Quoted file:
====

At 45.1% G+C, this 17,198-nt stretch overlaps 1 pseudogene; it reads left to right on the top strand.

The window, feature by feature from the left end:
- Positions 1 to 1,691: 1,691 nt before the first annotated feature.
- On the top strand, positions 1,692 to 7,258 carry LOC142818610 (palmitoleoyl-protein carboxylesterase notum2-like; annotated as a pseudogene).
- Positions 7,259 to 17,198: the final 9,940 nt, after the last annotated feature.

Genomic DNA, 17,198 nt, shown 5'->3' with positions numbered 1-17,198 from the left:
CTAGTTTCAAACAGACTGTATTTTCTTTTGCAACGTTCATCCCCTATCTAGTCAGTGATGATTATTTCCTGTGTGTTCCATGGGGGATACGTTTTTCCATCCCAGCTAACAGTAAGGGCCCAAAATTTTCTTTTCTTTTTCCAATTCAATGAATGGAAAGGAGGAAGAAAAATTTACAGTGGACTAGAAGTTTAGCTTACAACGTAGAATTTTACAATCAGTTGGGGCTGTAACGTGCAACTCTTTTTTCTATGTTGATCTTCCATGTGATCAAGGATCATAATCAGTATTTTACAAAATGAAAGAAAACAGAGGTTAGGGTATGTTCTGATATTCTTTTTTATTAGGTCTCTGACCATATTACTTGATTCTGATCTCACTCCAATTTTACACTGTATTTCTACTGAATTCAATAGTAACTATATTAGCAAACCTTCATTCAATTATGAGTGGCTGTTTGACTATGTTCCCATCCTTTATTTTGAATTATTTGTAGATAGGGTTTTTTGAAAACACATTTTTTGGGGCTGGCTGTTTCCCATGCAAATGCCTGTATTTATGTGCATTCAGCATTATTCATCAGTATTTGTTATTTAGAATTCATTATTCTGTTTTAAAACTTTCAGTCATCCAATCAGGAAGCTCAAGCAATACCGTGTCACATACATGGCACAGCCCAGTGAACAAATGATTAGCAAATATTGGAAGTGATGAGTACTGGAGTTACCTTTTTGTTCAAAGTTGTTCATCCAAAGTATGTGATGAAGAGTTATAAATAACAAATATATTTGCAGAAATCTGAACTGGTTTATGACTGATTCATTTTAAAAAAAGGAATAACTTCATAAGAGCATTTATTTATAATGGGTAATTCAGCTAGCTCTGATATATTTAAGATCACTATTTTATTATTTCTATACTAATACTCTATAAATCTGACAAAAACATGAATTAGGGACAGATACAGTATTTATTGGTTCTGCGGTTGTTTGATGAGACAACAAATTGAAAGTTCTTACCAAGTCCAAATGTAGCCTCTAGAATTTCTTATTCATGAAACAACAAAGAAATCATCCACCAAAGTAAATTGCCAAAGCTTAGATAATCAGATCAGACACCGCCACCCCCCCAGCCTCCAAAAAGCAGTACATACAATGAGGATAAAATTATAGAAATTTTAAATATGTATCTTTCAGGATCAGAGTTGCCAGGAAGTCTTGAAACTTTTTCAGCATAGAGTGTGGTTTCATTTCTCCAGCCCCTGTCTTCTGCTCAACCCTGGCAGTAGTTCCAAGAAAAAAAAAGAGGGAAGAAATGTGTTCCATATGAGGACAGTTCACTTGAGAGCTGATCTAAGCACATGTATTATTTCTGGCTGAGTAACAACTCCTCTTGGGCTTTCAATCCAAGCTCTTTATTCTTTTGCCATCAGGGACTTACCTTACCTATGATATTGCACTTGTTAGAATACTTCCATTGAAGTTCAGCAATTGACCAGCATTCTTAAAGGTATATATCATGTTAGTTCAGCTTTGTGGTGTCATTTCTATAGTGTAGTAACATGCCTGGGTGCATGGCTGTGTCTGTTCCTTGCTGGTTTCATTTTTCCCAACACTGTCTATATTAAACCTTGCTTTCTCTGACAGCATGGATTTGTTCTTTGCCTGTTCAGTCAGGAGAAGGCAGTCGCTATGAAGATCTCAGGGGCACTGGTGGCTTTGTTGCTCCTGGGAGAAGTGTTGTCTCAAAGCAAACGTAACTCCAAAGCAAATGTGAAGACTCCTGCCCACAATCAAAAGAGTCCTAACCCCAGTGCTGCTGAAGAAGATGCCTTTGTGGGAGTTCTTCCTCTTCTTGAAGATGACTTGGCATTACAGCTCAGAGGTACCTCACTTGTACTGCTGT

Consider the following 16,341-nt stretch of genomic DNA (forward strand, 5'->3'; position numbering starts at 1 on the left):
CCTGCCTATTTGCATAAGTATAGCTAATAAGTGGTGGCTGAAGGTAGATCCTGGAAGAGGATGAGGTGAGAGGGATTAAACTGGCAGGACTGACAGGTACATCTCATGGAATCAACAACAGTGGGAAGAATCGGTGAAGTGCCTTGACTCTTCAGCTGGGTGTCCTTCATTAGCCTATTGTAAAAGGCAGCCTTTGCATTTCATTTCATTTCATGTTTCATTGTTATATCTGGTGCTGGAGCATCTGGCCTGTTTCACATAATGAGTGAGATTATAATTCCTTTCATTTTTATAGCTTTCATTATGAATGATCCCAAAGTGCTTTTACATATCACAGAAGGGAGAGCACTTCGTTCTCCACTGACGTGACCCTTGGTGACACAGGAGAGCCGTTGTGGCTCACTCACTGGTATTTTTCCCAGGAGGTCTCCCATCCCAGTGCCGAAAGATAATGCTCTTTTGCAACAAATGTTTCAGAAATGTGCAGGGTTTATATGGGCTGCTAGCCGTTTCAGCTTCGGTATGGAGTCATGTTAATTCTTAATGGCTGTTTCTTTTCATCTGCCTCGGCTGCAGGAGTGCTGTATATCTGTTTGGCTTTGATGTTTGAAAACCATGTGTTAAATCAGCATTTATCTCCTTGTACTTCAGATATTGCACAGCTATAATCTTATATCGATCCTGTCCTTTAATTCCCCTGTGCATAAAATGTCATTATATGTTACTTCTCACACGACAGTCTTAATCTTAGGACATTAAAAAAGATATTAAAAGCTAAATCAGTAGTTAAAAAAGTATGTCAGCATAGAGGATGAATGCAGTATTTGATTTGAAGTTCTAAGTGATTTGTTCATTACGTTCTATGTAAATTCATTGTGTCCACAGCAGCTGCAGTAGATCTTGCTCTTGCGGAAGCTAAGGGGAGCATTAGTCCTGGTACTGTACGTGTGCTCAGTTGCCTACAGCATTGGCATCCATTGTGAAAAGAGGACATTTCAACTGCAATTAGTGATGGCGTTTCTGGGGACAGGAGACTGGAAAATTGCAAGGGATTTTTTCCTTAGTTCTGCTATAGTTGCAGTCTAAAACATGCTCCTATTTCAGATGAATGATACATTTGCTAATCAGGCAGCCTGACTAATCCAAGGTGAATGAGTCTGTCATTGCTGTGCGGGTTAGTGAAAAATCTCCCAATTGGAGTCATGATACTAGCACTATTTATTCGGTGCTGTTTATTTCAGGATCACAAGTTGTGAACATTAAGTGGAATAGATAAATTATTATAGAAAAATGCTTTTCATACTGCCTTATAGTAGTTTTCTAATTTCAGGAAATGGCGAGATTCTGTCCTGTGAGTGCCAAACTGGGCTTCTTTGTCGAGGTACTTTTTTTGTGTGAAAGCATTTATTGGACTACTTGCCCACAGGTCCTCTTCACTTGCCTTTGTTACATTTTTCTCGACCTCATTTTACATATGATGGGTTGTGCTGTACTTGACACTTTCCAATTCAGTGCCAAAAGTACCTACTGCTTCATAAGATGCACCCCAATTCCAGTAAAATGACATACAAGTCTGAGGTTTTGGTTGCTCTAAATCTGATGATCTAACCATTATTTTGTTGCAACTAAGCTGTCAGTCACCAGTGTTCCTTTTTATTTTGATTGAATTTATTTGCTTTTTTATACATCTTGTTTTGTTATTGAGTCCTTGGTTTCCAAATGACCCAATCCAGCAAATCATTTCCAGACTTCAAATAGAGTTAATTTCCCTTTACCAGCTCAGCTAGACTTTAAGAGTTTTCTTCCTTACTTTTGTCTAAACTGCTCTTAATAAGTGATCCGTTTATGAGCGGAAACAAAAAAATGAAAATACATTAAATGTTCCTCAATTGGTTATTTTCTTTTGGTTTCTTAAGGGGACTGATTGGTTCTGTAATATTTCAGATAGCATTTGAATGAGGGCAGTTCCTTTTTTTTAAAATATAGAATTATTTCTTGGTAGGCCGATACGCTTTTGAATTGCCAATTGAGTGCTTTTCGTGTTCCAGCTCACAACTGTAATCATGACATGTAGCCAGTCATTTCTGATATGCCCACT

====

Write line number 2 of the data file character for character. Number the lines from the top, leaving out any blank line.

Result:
The window, feature by feature from the left end: